Footprints left by Brits, Australians, Chinese, Argentinians. A multi-cultural hub, something for everyone.

Fast-paced card games with rules that distract from the mosquitoes and competitive cries deafen their hum.

Pocketing your phone and looking up, down and around. Your camera roll has seen enough sunsets. Let your eyes be the lens - focus and capture. Not every moment needs to become an immediate memory.

Getting lost in temples, listening to the stories of barefoot Hindu men, those that wear sarongs and have spiritual traditions engraved into their bones.

Midnight conversations that turn friends into family.

Market stalls that mirror each other; every street a mosaic of elephant prints and wooden carvings. Each vendor fights for the optimal bargain – a compromise between you and them.

Google Images in reality. Beaches where the sand glistens and the water is turquoise no matter the colour of the sky. Other shores have waves double, triple your size, ready to wrestle in a fight they’ll always win. The ocean is dotted with speedboats and jet skis, surfboards and parasails, activities on every end of the adrenalin spectrum.

Palm trees that act as skyscrapers, trunks so skinny it’s a wonder they survive monsoon season.

Every spare minute spent being grateful for whatever it is that got you there.   

Open-air yoga classes taught by a local whose limbs bend in what seem like impossible directions. As you inhale and exhale the million shades of green, let your body adopt the flow of the nearby waterfall to become that little bit more flexible.

Care, tradition, respect, positivity. Where being kind matters far more than being right. An island we could, and should, all learn a lesson from.

Friday, 21 April 2017

Budapest is...

High expectations. Every neighbour and chubby bartender and fellow morning dog-walker giving recommendations, predicting you’ll have the time of your life.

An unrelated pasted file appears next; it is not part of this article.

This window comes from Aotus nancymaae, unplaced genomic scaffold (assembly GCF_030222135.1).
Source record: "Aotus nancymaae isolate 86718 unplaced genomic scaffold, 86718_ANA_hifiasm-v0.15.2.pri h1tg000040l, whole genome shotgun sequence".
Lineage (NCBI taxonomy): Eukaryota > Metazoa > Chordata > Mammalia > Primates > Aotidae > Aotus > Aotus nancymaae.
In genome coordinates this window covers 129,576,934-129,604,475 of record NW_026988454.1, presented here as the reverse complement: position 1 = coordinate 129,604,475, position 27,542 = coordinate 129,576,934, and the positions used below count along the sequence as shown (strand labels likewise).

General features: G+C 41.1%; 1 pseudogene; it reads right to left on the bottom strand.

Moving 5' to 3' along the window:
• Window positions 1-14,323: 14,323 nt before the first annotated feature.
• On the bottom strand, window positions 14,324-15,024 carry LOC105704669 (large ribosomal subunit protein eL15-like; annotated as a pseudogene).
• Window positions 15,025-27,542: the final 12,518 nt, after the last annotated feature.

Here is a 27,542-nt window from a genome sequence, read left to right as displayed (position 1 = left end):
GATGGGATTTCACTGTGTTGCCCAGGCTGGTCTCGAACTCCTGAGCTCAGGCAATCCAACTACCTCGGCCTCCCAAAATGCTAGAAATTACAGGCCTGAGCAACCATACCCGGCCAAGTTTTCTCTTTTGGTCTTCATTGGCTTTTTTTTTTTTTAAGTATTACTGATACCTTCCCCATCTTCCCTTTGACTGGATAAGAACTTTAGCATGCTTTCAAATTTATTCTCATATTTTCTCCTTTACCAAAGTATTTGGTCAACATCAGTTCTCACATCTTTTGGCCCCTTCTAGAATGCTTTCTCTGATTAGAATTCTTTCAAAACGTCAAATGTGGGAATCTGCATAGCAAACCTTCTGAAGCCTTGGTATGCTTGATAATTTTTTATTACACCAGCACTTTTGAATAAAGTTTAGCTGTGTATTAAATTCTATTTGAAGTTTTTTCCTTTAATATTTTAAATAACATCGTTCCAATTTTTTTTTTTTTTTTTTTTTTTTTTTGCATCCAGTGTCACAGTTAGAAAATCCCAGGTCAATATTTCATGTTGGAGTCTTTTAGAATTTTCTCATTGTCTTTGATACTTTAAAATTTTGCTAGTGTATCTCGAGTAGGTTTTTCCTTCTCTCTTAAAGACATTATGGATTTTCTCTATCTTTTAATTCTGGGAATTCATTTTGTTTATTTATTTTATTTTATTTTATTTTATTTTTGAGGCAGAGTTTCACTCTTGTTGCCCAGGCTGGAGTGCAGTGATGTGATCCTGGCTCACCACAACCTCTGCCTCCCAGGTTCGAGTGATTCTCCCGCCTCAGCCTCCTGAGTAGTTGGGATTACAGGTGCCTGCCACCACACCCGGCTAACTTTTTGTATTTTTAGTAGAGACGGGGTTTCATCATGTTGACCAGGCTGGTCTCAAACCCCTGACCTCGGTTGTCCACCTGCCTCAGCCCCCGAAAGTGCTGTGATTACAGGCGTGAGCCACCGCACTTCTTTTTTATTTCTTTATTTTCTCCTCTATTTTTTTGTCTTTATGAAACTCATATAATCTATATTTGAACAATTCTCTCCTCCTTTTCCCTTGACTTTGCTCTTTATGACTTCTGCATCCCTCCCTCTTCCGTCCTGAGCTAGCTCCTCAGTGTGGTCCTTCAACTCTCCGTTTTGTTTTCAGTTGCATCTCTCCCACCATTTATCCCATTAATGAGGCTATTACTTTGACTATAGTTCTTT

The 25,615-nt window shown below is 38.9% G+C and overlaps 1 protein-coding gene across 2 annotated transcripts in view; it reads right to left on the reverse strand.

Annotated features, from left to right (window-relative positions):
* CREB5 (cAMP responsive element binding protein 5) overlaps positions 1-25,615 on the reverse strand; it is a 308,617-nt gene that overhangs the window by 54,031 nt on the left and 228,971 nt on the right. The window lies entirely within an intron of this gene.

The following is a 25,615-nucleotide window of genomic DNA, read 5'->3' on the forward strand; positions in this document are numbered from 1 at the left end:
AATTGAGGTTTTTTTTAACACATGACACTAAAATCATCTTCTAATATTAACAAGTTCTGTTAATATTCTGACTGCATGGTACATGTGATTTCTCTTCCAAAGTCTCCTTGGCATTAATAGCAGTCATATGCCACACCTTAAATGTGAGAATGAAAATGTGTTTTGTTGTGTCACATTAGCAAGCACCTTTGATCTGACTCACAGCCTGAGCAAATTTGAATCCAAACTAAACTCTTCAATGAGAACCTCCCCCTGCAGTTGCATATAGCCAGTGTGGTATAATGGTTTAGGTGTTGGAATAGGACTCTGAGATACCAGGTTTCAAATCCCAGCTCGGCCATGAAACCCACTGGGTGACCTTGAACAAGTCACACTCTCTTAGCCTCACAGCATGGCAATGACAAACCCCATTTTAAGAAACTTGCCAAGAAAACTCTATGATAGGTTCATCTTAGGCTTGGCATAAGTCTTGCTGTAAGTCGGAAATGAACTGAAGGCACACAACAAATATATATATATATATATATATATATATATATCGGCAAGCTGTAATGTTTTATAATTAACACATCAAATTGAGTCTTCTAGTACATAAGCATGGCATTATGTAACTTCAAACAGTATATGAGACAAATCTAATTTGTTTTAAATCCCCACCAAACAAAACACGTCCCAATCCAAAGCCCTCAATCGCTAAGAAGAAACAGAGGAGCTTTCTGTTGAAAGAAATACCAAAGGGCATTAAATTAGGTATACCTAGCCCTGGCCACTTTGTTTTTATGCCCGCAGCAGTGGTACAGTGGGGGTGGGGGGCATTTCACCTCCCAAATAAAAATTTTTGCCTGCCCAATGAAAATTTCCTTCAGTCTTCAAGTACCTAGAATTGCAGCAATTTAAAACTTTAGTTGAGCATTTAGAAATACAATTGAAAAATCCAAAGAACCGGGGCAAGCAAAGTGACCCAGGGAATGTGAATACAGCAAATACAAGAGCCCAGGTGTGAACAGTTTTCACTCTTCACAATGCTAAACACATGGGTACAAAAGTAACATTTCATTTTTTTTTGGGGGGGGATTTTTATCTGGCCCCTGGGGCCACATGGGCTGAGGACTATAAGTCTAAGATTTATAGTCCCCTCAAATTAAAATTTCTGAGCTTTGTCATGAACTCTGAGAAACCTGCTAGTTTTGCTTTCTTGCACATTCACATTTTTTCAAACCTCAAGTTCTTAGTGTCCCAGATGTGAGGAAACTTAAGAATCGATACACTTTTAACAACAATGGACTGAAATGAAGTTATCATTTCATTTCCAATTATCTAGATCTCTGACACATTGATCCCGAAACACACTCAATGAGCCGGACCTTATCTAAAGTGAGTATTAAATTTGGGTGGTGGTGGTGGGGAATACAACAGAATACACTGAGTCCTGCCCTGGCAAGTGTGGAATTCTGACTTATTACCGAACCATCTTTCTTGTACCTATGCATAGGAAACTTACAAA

Waking up surrounded by strangers in the same hostel room, travellers from cities you’ve only heard of. And yet, you cross paths, each assigned an old metal bunk with what you can only hope are fresh sheets.

Pints for pennies.

A capital city with the air of a suburban village, bare boulevards and space to walk, talk, laugh, dream.

Midnight boat rides; parliament buildings that sparkle like the champagne swallowed. Corks float on the river, lingers of a night worth remembering.

Decades of history, sad, sad history, disguised with a breath of modernity. A museum making a tourist attraction out of torture chambers. A Starbucks on the exact corner a man was shot dead. A Burger King marking the spot tanks parked before their massacre.

Constant calculator use, checking and rechecking conversion rates to confirm that an entire meal costs a quarter of what you would pay at home. It does.

Free walking tours with guides that grin as they spill secrets that, for them, are obvious, guide you down avenues they could walk with their eyes closed. You keep yours wide open, staring at that which is at once so new for some and old for others.

Clubs in caves, dancing with sweaty strangers to music that you don’t remember knowing the lyrics to. And yet you scream every word.

Locals who smile despite your obvious confusion, or perhaps because of your obvious confusion. They point and gesture while you utter hello instead of thank you, swap yes for no because that’s the first thing that comes to mind.